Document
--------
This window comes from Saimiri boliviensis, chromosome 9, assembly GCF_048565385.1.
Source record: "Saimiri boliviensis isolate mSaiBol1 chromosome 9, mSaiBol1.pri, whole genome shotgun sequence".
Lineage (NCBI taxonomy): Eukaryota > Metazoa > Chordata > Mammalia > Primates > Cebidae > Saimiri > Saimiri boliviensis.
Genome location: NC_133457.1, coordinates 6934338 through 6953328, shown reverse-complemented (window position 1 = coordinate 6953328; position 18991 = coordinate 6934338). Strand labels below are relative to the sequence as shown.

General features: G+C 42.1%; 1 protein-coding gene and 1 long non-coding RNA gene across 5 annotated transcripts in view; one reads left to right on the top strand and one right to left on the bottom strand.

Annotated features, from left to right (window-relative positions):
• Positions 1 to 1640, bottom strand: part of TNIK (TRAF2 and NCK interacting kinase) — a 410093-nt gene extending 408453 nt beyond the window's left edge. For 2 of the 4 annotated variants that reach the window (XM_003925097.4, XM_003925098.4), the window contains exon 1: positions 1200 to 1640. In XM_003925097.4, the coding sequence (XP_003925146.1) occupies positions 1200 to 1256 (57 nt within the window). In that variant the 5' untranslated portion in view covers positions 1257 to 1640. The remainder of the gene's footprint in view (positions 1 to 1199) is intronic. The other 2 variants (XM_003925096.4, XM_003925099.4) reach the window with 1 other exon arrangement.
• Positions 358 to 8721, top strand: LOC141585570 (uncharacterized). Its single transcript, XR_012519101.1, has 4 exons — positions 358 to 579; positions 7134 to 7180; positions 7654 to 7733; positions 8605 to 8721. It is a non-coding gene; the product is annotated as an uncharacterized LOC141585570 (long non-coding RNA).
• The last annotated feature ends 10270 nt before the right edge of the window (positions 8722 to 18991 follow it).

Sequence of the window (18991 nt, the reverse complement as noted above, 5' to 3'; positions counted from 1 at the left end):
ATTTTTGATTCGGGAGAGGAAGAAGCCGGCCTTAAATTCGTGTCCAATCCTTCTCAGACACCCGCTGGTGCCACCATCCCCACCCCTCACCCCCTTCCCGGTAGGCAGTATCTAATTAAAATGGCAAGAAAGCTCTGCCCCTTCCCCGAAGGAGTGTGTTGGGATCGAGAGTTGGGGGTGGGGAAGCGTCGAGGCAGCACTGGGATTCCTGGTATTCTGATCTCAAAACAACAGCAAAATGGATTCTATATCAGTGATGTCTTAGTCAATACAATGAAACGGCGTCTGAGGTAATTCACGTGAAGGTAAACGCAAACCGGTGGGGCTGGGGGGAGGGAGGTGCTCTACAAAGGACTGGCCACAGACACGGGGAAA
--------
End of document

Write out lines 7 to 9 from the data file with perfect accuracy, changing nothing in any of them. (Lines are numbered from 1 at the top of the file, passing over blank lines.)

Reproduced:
• Positions 1 to 1640, bottom strand: part of TNIK (TRAF2 and NCK interacting kinase) — a 410093-nt gene extending 408453 nt beyond the window's left edge. For 2 of the 4 annotated variants that reach the window (XM_003925097.4, XM_003925098.4), the window contains exon 1: positions 1200 to 1640. In XM_003925097.4, the coding sequence (XP_003925146.1) occupies positions 1200 to 1256 (57 nt within the window). In that variant the 5' untranslated portion in view covers positions 1257 to 1640. The remainder of the gene's footprint in view (positions 1 to 1199) is intronic. The other 2 variants (XM_003925096.4, XM_003925099.4) reach the window with 1 other exon arrangement.
• Positions 358 to 8721, top strand: LOC141585570 (uncharacterized). Its single transcript, XR_012519101.1, has 4 exons — positions 358 to 579; positions 7134 to 7180; positions 7654 to 7733; positions 8605 to 8721. It is a non-coding gene; the product is annotated as an uncharacterized LOC141585570 (long non-coding RNA).
• The last annotated feature ends 10270 nt before the right edge of the window (positions 8722 to 18991 follow it).